# Reciprocal space

The animation below shows the relationship between the real lattice and the reciprocal lattice. Note that this 2D representation omits the **c*** vector, but that it follows the same rules as **a*** and **b***.

The key things to note are that:

- The reciprocal lattice has reciprocal vectors
**a***and**b***, separated by the angle γ*. -
**a***is perpendicular to the (100) planes, and equal in magnitude to the inverse of d_{100}. - Similarly,
**b***is perpendicular to the (010) planes and equal in magnitude to the inverse of d_{010}. - γ and γ* will sum to 180º.

Due to the linear relationship between planes (for example, d_{200} = ½ d_{100} ), a periodic lattice is generated. In general, the periodicity in the reciprocal lattice is given by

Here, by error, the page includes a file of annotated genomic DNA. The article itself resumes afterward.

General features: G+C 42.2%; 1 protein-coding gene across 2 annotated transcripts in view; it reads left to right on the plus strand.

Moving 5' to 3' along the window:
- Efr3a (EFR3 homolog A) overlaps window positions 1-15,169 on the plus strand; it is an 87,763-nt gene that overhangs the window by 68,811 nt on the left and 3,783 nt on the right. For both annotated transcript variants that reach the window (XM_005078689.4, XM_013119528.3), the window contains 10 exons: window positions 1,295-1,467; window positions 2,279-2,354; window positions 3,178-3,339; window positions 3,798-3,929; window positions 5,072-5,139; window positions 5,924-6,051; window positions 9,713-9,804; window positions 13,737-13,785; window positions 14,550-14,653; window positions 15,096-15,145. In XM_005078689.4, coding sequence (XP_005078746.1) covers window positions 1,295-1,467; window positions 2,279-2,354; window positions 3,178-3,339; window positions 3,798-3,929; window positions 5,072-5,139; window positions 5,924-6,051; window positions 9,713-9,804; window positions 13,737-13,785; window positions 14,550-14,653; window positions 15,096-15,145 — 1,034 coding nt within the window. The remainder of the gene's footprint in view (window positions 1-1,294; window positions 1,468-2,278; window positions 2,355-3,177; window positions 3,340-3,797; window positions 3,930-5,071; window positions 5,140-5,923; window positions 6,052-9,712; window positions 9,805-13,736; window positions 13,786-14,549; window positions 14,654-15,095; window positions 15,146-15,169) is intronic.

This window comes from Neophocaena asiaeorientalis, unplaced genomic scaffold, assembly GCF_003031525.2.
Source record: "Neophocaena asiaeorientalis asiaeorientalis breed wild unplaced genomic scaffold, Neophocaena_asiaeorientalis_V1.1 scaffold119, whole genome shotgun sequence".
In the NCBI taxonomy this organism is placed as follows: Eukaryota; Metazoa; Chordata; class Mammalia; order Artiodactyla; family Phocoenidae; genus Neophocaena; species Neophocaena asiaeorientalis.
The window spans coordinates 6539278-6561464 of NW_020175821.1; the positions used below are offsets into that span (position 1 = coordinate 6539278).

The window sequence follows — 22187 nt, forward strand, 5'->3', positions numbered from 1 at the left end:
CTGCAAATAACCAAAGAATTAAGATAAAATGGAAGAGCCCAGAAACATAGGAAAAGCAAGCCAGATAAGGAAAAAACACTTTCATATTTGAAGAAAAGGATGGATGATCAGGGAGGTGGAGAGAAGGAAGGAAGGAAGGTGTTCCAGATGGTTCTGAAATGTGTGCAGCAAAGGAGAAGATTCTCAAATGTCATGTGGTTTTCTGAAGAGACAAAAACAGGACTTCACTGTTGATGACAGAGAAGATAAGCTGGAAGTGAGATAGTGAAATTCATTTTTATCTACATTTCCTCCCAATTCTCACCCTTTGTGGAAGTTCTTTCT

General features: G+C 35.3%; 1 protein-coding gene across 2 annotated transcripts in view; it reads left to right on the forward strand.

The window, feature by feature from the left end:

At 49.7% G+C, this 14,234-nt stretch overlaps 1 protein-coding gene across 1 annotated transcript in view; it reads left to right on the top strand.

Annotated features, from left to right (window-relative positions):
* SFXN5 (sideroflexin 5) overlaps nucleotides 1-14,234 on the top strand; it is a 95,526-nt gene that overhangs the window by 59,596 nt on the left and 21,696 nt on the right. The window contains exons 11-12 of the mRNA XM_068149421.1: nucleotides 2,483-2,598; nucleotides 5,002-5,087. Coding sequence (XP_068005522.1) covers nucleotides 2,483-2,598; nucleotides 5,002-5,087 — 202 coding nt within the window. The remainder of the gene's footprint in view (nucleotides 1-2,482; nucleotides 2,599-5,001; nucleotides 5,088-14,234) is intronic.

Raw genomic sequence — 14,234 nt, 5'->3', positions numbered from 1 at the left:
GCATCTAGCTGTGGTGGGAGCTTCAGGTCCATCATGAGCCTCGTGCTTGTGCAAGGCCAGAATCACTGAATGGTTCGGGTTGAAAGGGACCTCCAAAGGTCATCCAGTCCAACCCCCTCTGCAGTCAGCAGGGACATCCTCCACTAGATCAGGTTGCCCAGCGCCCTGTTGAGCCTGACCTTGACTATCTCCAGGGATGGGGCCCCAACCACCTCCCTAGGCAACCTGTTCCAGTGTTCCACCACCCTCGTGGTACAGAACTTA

\({\rho _{hkl}}^ *\) = \(\frac{1}{{{d_{hkl}}}}\)

In vector form, the general reciprocal lattice vector for the (h k l) plane is given by

\({s_{hkl}}\) = \(\frac{{{{\rm{n}}_{hkl}}}}{{{d_{hkl}}}}\)

where **n**_{hkl} is the unit vector normal to the (h k l) planes.

This concept can be applied to crystals, to generate a reciprocal lattice of the crystal lattice. The units in reciprocal space are Å^{-1} or nm^{-1}